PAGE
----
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Advanced MALDI imaging breaks ground in pharmaceutical research

Dr Carsten Hopf and his team are using MALDI imaging in several applications, including drug metabolite and formulation distributions in tissues. This article investigates how this content-rich technique is enabling researchers to gain unique insights to facilitate faster and better drug discovery.

MATRIX-ASSISTED laser desorption/ionisation (MALDI) imaging is a non-radioactive, label-free and non-destructive technique that rapidly localises biomolecules – from metabolites to proteins – without prior knowledge of their presence.1 A single MALDI imaging measurement produces up to several thousand distribution maps, or ion images, to reveal greater insight and understanding of molecular makeup and regional heterogeneity.

Application areas for MALDI imaging are diverse and growing, driven by the label-free nature of the technique and the ability to differentiate compounds by molecular mass. Untargeted discovery studies, such as those in clinical research, seek to uncover novel biomarker signatures of disease and treatment. MALDI imaging is also revolutionising pre-clinical drug discovery pipelines by providing direct distribution monitoring of therapeutic compounds, their metabolites and target engagement.

MALDI imaging in pharma

Drug, drug metabolite and drug formulation distribution

At the Center for Mass Spectrometry and Optical Spectroscopy (CeMOS) at Mannheim Technical University, a broad range of mass spectrometry (MS) instruments are used to aid investigations into emerging applications in the pharma industry. This includes exploring typical applications for MALDI imaging in pharma, which, among other things, involves the distribution of drugs and their metabolites in tissues. The molecular composition of every drug is transformed in the liver, which leads to a change in mass that can be observed in the same dataset. The distribution of the parent drug can then be compared to its metabolites.

For example, the laboratory uses this approach to determine the co-localisation of drugs and drug metabolites with tumours, based on tumour-selective lipids that indicate its location.

Carrier particles, such as lipid nanoparticles, can change the drug half-life or distribution in the body, so everything relating to the drug should be imaged”

Recently, MALDI imaging was used to confirm the rapid in situ distribution of Fasudil – a drug approved for cerebrovascular bleeding – and its metabolite Hydroxyfasudil, in the liver and stomach tissue of wild type (WT) and gastric tumour tissue of transgenic mice.2 Fasudil is an inhibitor of RHO-associated protein kinases (ROCK1/2), drug targets downstream of the RHOA GTPase. Gain-of-function mutations of the latter had been implicated in diffuse-type gastric carcinoma,3 but the effectors were unknown. Data from this study suggests that ROCK1/2 may be suitable targets as a novel strategy for treating gastric cancer (GC), but the limited distribution of Fasudil into tumour tissue indicates the need for ROCK inhibitors optimised for tumour penetration. The identity of potentially translatable candidate lipid biomarkers for GC was established using MALDI magnetic resonance MS (MRMS) and MALDI time-of-flight (TOF) MS.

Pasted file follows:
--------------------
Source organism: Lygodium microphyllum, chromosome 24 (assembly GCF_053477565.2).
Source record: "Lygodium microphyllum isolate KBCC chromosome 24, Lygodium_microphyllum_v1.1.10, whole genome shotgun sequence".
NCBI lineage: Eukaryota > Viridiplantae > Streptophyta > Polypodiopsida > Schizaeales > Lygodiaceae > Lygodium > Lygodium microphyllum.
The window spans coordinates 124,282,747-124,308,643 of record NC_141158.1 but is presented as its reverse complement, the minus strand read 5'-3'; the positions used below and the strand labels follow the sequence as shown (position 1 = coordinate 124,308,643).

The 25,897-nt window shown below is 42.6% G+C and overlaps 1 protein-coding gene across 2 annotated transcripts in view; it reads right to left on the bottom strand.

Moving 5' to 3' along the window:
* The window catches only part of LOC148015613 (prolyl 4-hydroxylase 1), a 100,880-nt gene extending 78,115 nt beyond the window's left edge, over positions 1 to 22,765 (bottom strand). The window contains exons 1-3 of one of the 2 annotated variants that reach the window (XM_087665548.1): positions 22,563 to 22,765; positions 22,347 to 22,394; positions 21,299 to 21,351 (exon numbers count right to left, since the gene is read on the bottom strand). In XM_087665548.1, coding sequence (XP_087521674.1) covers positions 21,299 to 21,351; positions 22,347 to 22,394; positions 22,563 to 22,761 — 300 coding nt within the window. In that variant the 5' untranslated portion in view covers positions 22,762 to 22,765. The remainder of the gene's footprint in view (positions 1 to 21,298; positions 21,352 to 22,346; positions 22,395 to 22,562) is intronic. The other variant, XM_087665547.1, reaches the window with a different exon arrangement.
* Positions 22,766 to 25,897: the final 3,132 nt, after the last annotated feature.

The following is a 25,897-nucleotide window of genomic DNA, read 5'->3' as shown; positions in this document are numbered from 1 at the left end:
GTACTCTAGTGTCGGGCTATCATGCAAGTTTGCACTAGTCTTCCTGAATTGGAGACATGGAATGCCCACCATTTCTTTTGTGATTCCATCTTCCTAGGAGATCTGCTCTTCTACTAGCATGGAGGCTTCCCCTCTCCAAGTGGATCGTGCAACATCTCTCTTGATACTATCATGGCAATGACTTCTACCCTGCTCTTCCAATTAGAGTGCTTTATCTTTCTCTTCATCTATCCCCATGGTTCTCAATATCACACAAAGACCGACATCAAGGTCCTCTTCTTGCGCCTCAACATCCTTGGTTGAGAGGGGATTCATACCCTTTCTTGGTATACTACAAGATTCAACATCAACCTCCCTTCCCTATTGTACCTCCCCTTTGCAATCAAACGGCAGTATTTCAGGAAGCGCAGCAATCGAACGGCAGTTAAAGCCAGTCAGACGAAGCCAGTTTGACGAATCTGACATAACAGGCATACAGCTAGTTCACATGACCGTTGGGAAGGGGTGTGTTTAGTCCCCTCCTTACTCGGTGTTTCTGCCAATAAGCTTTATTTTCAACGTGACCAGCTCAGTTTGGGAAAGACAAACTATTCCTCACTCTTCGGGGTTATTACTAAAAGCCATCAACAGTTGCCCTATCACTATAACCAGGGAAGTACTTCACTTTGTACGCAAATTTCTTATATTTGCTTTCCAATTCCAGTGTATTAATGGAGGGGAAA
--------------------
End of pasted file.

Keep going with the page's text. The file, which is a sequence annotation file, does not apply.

Subsequent statistical analysis can be used to evaluate a drug’s tumour-targeting potential, which would be completely impossible without the high resolving power of MALDI imaging. For example, this is particularly important for inhaled drugs, which should be designed to not enter the systemic circulation, where they often have the potential to cause harm. MALDI imaging helps to identify whether the drug stays local to the lung.

The CeMOS institute is also interested in imaging drug formulations, because there are other elements, in addition to the active pharmaceutical ingredient (API), that combine to make a drug. Carrier particles, such as lipid nanoparticles, can change the drug half-life or distribution in the body, so everything relating to the drug should be imaged. The group has used MALDI imaging to visualise the locations of intact liposomal drug carriers for the simultaneous imaging of drugs and formulations in tissues.4 Indocyanine green (ICG) was used as cargo and two liposomal markers, 1,2-dipalmitoylsn- glycero‑3‑phosphoglycerol (DPPG) and 1,2-distearoyl-sn-glycero-3-phosphoethanolamine, conjugated with monodisperse polyethylene glycol (PEG36-DSPE), were incorporated into liposomal carriers and administered to mice (Figure 1). Newly developed MALDI imaging instrumentation has high imaging speeds, which displays improvements in lipid analysis of whole organ sections and so allowed the group to visualise liposome integrity and distribution in mouse organs.

Figure 1: Images of brains of mice that were dosed with liposomes and localisation of the detected liposomes. A) MALDI MSI images were performed on brain slices of mice that were dosed with liposomes. Half of the mice were perfused before being sacrificed (right panels) to reduce the remaining blood in the tissue. MALDI images of 1,2-dipalmitoyl-sn-glycero-3-phosphoglycerol (DPPG) and indocyanine green (ICG) were acquired in reflector negative ion mode, of monodisperse polyethylene glycol (PEG36-DSPE) in reflector positive mode and of HB α chain in linear positive mode. B) Fluorescence images performed on brain slices of mice that were dosed with liposomes. C) HE staining of tissue slices measured with MALDI MSI. D) Magnification of MALDI MS images of the boxed parts marked in perfused brain in A) and HE stained brain in C). Pixels indicated by an arrow shows the co-localisation of the liposomal components and haemoglobin at pixel X442 Y071 and the absence of HB at pixel X449 Y074. (Reproduced with permission from reference 4).

Drug response, pharmacodynamic biomarkers and drug formulations

The laboratory has also pioneered some additional MALDI imaging approaches. For example, the team was the first to image drug responses to elucidate the target engagement effects of drugs on tissues based on defined pharmacodynamic markers. In some cases, the marker of drug response might be known and can be imaged. If there is a defined protein and the drug action changes its mass, then the altered protein can be imaged. This is an indication not only of where the drug is located, but where exactly it works. Histone deacetylase inhibitors (HDACi) lead to mass changes characteristic of histone acetylation, which allow for quantitative label-free in situ monitoring of drug target engagement by MALDI-TOF MS in cancer cells.5

Multimodal imaging focusing on defined tissue morphologies

…the laboratory uses this approach to determine the co-localisation of drugs and drug metabolites with tumours”